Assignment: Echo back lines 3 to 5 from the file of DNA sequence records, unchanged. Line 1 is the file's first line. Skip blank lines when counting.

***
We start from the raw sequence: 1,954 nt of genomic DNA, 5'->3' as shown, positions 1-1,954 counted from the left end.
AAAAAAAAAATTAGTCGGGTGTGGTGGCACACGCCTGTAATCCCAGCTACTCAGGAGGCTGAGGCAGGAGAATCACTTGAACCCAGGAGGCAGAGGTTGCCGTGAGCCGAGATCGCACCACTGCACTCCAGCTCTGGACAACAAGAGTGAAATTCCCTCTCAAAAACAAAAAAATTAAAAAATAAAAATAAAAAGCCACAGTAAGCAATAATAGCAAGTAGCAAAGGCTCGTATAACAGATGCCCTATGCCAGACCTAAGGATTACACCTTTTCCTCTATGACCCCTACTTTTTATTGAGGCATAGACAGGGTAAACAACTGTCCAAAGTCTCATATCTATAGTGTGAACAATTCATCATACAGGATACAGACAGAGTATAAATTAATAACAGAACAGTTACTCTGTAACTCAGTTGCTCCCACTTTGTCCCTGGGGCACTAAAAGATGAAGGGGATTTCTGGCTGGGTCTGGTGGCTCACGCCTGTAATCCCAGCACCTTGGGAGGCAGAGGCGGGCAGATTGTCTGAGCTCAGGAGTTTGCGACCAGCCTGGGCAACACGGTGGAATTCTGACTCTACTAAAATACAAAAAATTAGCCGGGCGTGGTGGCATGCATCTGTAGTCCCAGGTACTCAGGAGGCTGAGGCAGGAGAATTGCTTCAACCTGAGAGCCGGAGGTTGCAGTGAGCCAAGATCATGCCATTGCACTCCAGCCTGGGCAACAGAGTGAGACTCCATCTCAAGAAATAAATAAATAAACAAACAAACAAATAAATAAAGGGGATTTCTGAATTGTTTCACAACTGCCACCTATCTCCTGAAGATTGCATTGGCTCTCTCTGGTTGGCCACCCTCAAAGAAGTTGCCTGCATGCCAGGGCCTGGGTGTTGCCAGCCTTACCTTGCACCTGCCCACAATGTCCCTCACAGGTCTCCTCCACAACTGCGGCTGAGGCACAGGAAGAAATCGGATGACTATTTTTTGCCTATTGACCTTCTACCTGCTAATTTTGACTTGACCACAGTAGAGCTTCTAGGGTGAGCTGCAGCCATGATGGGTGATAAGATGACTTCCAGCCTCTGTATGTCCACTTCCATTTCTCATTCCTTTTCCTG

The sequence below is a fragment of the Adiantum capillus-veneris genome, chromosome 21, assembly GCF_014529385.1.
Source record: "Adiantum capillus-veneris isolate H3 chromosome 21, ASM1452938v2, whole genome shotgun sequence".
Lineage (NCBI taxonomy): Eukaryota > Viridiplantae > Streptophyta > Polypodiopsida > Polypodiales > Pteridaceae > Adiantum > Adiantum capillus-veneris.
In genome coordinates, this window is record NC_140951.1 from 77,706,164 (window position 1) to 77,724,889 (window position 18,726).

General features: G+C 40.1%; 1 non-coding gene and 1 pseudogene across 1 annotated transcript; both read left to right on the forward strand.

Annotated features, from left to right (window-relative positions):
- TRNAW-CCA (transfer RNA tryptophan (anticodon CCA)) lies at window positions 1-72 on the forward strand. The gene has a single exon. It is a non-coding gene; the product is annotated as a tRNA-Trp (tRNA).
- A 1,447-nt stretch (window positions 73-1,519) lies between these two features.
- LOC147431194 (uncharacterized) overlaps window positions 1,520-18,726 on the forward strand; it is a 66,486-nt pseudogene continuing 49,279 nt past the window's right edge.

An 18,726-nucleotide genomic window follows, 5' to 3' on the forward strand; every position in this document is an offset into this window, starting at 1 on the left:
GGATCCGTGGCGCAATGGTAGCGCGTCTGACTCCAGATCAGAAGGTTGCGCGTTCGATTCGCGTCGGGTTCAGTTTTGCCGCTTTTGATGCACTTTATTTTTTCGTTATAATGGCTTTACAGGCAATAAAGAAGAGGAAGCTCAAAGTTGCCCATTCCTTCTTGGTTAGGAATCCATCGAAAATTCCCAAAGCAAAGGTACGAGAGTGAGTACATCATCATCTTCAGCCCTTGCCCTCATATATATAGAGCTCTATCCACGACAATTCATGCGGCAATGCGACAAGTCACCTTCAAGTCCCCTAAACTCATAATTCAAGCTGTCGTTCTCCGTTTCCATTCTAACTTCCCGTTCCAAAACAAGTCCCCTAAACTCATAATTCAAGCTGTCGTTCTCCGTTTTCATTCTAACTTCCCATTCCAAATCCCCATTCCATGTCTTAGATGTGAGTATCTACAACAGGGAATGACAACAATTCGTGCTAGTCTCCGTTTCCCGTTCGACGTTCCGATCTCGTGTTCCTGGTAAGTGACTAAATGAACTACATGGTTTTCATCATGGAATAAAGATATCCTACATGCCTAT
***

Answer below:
The sequence below is a fragment of the Adiantum capillus-veneris genome, chromosome 21, assembly GCF_014529385.1.
Source record: "Adiantum capillus-veneris isolate H3 chromosome 21, ASM1452938v2, whole genome shotgun sequence".
Lineage (NCBI taxonomy): Eukaryota > Viridiplantae > Streptophyta > Polypodiopsida > Polypodiales > Pteridaceae > Adiantum > Adiantum capillus-veneris.